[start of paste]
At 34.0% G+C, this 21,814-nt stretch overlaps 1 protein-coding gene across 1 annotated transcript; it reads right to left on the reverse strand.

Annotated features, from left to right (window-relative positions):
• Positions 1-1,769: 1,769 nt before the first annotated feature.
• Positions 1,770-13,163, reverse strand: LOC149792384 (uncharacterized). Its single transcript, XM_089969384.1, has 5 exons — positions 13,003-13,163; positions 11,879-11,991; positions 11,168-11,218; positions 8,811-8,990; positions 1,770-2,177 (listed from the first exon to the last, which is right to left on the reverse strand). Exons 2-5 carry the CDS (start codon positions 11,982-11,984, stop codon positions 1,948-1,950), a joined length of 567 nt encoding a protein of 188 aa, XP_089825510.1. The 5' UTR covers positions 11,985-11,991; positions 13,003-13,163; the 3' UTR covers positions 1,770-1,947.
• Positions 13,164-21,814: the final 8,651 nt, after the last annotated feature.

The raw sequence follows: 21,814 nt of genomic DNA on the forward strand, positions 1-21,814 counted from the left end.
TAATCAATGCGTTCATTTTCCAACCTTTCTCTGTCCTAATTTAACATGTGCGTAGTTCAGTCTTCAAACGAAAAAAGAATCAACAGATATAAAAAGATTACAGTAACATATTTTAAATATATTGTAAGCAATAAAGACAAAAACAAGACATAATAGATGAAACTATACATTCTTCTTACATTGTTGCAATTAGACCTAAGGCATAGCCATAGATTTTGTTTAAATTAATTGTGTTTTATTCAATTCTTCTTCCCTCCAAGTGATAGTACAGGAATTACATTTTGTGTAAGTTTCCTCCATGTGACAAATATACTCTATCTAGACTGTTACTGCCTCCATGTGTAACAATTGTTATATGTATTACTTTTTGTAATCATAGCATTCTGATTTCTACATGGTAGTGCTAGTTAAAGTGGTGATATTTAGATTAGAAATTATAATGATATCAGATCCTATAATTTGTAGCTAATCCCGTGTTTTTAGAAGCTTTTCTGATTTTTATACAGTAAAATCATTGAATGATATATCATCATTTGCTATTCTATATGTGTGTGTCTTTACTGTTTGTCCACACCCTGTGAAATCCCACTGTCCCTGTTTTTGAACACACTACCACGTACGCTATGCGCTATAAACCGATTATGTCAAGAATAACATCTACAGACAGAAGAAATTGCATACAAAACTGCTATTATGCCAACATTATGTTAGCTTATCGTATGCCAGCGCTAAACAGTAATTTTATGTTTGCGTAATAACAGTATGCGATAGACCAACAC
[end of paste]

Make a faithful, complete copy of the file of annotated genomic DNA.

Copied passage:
At 34.0% G+C, this 21,814-nt stretch overlaps 1 protein-coding gene across 1 annotated transcript; it reads right to left on the reverse strand.

Annotated features, from left to right (window-relative positions):
• Positions 1-1,769: 1,769 nt before the first annotated feature.
• Positions 1,770-13,163, reverse strand: LOC149792384 (uncharacterized). Its single transcript, XM_089969384.1, has 5 exons — positions 13,003-13,163; positions 11,879-11,991; positions 11,168-11,218; positions 8,811-8,990; positions 1,770-2,177 (listed from the first exon to the last, which is right to left on the reverse strand). Exons 2-5 carry the CDS (start codon positions 11,982-11,984, stop codon positions 1,948-1,950), a joined length of 567 nt encoding a protein of 188 aa, XP_089825510.1. The 5' UTR covers positions 11,985-11,991; positions 13,003-13,163; the 3' UTR covers positions 1,770-1,947.
• Positions 13,164-21,814: the final 8,651 nt, after the last annotated feature.

The raw sequence follows: 21,814 nt of genomic DNA on the forward strand, positions 1-21,814 counted from the left end.
TAATCAATGCGTTCATTTTCCAACCTTTCTCTGTCCTAATTTAACATGTGCGTAGTTCAGTCTTCAAACGAAAAAAGAATCAACAGATATAAAAAGATTACAGTAACATATTTTAAATATATTGTAAGCAATAAAGACAAAAACAAGACATAATAGATGAAACTATACATTCTTCTTACATTGTTGCAATTAGACCTAAGGCATAGCCATAGATTTTGTTTAAATTAATTGTGTTTTATTCAATTCTTCTTCCCTCCAAGTGATAGTACAGGAATTACATTTTGTGTAAGTTTCCTCCATGTGACAAATATACTCTATCTAGACTGTTACTGCCTCCATGTGTAACAATTGTTATATGTATTACTTTTTGTAATCATAGCATTCTGATTTCTACATGGTAGTGCTAGTTAAAGTGGTGATATTTAGATTAGAAATTATAATGATATCAGATCCTATAATTTGTAGCTAATCCCGTGTTTTTAGAAGCTTTTCTGATTTTTATACAGTAAAATCATTGAATGATATATCATCATTTGCTATTCTATATGTGTGTGTCTTTACTGTTTGTCCACACCCTGTGAAATCCCACTGTCCCTGTTTTTGAACACACTACCACGTACGCTATGCGCTATAAACCGATTATGTCAAGAATAACATCTACAGACAGAAGAAATTGCATACAAAACTGCTATTATGCCAACATTATGTTAGCTTATCGTATGCCAGCGCTAAACAGTAATTTTATGTTTGCGTAATAACAGTATGCGATAGACCAACAC